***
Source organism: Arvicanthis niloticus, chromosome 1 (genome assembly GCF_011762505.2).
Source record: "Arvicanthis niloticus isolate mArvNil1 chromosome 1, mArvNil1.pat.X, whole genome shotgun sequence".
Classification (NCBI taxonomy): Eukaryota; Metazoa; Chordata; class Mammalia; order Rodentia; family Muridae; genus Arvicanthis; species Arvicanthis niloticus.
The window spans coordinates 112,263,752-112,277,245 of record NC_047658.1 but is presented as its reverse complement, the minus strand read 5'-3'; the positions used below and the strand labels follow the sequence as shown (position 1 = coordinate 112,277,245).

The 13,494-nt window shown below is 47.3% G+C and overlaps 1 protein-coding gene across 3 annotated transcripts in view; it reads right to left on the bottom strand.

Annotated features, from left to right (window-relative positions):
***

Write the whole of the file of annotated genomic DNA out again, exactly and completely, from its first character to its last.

Source organism: Arvicanthis niloticus, chromosome 1 (genome assembly GCF_011762505.2).
Source record: "Arvicanthis niloticus isolate mArvNil1 chromosome 1, mArvNil1.pat.X, whole genome shotgun sequence".
Classification (NCBI taxonomy): Eukaryota; Metazoa; Chordata; class Mammalia; order Rodentia; family Muridae; genus Arvicanthis; species Arvicanthis niloticus.
The window spans coordinates 112,263,752-112,277,245 of record NC_047658.1 but is presented as its reverse complement, the minus strand read 5'-3'; the positions used below and the strand labels follow the sequence as shown (position 1 = coordinate 112,277,245).

The 13,494-nt window shown below is 47.3% G+C and overlaps 1 protein-coding gene across 3 annotated transcripts in view; it reads right to left on the bottom strand.

Annotated features, from left to right (window-relative positions):